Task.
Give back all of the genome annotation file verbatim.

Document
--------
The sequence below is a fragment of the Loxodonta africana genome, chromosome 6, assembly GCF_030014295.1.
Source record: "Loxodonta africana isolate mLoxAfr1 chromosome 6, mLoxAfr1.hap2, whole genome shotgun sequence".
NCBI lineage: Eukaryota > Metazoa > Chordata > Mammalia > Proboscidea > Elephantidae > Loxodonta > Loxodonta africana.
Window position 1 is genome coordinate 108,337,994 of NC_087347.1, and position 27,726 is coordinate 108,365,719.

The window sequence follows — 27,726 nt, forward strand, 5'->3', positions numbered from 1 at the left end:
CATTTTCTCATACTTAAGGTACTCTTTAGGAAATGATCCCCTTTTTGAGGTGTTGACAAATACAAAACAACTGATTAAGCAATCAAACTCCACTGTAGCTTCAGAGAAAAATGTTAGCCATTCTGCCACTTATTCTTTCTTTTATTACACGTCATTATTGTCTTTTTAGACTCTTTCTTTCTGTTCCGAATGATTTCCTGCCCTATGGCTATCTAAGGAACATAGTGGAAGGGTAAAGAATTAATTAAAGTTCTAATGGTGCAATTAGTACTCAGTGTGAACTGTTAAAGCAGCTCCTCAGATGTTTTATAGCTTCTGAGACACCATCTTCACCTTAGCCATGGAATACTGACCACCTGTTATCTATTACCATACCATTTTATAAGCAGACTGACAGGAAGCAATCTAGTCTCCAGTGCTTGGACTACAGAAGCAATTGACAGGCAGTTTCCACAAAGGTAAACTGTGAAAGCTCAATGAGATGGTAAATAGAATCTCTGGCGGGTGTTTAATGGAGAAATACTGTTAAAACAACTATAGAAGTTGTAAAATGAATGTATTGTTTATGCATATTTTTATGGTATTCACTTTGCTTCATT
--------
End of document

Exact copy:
The sequence below is a fragment of the Loxodonta africana genome, chromosome 6, assembly GCF_030014295.1.
Source record: "Loxodonta africana isolate mLoxAfr1 chromosome 6, mLoxAfr1.hap2, whole genome shotgun sequence".
NCBI lineage: Eukaryota > Metazoa > Chordata > Mammalia > Proboscidea > Elephantidae > Loxodonta > Loxodonta africana.
Window position 1 is genome coordinate 108,337,994 of NC_087347.1, and position 27,726 is coordinate 108,365,719.

The window sequence follows — 27,726 nt, forward strand, 5'->3', positions numbered from 1 at the left end:
CATTTTCTCATACTTAAGGTACTCTTTAGGAAATGATCCCCTTTTTGAGGTGTTGACAAATACAAAACAACTGATTAAGCAATCAAACTCCACTGTAGCTTCAGAGAAAAATGTTAGCCATTCTGCCACTTATTCTTTCTTTTATTACACGTCATTATTGTCTTTTTAGACTCTTTCTTTCTGTTCCGAATGATTTCCTGCCCTATGGCTATCTAAGGAACATAGTGGAAGGGTAAAGAATTAATTAAAGTTCTAATGGTGCAATTAGTACTCAGTGTGAACTGTTAAAGCAGCTCCTCAGATGTTTTATAGCTTCTGAGACACCATCTTCACCTTAGCCATGGAATACTGACCACCTGTTATCTATTACCATACCATTTTATAAGCAGACTGACAGGAAGCAATCTAGTCTCCAGTGCTTGGACTACAGAAGCAATTGACAGGCAGTTTCCACAAAGGTAAACTGTGAAAGCTCAATGAGATGGTAAATAGAATCTCTGGCGGGTGTTTAATGGAGAAATACTGTTAAAACAACTATAGAAGTTGTAAAATGAATGTATTGTTTATGCATATTTTTATGGTATTCACTTTGCTTCATT